The man standing next to Cameron, Sarkozy and Merkel in the recent pictures at the Elysee Palace to mark the first 'Friends of Libya' meeting is the Emir of Qatar. Back in March Qatar was first, after France, in publically recognising the Libyan Opposition group, the National Transitional Council. Qatar then went on to not only provide military support for the NATO operation in Libya, but also played a proactive mediation role with members of the Arab League in gathering support for the NATO intervention.
Qatar has also shown strong political leadership, willingness and influence in bilateral relations with its Arab neighbours throughout the Arab Spring -- from rumours of having frozen their investments in Syria, to public messages of support for the opposition in Syria and Yemen -- though Qatar's role may not always seem consistent, as with Bahrain.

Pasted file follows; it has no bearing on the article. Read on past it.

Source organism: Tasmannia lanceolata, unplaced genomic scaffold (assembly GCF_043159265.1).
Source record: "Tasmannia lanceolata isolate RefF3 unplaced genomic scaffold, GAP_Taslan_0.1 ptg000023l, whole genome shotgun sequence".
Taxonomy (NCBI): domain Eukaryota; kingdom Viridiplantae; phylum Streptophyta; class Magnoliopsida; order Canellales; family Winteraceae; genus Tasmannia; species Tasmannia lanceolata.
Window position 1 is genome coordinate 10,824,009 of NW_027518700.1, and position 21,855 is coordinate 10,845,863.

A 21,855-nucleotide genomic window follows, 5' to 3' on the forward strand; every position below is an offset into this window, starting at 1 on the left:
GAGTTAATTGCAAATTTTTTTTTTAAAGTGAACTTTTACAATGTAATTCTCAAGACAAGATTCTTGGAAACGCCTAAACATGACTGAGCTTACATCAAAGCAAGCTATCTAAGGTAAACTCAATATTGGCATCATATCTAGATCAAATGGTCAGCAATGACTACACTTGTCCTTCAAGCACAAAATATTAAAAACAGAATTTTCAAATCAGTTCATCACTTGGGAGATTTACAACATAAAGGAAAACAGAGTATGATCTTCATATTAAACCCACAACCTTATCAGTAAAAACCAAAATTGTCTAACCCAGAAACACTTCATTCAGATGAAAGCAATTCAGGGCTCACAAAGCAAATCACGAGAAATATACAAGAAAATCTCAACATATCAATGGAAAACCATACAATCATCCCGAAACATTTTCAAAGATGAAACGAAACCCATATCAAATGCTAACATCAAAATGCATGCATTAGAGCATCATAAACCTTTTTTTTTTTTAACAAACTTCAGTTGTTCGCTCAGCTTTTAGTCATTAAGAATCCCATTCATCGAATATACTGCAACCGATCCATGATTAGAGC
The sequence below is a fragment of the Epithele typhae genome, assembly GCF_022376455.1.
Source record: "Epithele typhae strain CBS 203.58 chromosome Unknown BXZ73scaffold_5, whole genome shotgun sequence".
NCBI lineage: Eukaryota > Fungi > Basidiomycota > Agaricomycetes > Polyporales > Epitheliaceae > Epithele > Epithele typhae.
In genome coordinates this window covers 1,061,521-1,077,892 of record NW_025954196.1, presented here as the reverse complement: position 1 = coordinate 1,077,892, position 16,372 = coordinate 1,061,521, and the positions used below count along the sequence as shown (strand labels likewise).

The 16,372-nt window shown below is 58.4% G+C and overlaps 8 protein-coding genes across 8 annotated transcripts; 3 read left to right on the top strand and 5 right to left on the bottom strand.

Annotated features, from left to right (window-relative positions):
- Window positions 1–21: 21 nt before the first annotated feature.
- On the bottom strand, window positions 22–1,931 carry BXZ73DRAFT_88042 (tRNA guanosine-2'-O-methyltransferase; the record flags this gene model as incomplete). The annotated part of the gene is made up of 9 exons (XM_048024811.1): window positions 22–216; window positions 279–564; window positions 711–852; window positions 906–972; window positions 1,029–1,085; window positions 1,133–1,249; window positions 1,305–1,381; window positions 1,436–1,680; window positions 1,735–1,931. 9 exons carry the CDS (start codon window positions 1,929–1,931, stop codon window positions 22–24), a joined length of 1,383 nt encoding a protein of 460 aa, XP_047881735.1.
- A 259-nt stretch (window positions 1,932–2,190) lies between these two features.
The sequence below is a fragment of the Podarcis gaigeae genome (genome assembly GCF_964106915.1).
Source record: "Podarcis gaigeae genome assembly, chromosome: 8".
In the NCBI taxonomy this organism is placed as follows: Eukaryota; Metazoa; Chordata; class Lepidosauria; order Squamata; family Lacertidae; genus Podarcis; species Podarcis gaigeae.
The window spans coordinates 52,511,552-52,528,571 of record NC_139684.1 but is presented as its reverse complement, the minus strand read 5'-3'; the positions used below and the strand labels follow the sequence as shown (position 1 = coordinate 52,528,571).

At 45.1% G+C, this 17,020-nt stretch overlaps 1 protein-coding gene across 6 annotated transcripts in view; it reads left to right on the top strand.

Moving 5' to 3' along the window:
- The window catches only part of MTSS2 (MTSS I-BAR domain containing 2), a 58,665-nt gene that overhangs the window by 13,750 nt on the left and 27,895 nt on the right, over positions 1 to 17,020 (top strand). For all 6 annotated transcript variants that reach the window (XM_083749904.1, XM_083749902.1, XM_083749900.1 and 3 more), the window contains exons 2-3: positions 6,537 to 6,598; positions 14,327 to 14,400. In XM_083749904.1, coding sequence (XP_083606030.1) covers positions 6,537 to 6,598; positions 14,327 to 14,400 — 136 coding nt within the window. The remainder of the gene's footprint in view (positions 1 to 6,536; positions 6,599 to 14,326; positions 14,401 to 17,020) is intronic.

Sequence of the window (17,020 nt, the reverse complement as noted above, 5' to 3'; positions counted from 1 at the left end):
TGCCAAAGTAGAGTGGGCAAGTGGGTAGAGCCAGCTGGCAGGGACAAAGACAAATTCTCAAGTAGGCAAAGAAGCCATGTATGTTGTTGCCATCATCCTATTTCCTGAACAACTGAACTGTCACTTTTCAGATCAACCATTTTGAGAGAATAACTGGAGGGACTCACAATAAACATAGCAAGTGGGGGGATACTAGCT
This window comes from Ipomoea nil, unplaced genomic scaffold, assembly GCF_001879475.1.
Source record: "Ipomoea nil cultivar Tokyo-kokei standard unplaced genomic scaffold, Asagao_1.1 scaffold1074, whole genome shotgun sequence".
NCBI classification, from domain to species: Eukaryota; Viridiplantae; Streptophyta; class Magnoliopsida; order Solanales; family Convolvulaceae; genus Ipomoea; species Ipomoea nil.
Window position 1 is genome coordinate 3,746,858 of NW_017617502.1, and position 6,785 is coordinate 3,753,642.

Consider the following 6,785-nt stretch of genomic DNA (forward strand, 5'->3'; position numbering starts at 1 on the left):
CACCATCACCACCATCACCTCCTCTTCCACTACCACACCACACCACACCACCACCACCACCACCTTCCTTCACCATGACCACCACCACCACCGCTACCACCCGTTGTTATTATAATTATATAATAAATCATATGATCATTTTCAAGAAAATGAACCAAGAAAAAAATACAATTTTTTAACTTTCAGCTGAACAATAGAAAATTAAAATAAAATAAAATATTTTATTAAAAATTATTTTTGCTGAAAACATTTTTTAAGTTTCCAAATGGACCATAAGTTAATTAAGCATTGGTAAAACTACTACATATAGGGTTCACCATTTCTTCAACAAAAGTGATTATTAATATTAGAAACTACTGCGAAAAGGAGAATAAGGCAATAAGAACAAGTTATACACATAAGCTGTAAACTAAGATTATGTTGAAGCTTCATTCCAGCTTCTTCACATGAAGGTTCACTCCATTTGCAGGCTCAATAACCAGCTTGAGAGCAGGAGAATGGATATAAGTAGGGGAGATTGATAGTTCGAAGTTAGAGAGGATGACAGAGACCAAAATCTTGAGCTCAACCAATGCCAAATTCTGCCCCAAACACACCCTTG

The key questions are -- Does the highly nationalistic Arab Spring need an Arab champion that will 'step in', with its military might, to help oust dictators; and what are Qatar's broader international political ambitions? Does the world now need new political players?
We may not have seen the Arab Spring coming, but the motives and ambitions of possible rich and powerful frontrunner countries that support opposition against dictatorship and are willing to fund long-term growth and stability, should not go ignored. That Qatar stepped in quickly with its shuttle diplomacy and military backing for the Libyan NTC and made clear their long-term plans for stability in Libya and the wider region is indeed laudable, and are the appropriate strategic trajectory moves of a reliable international relations player.
That certainly alludes to a lot of power. And good on them. And with power comes the need to buy Greek Islands. Of course.
Sheikh of Qatar buying 2 Greek Islands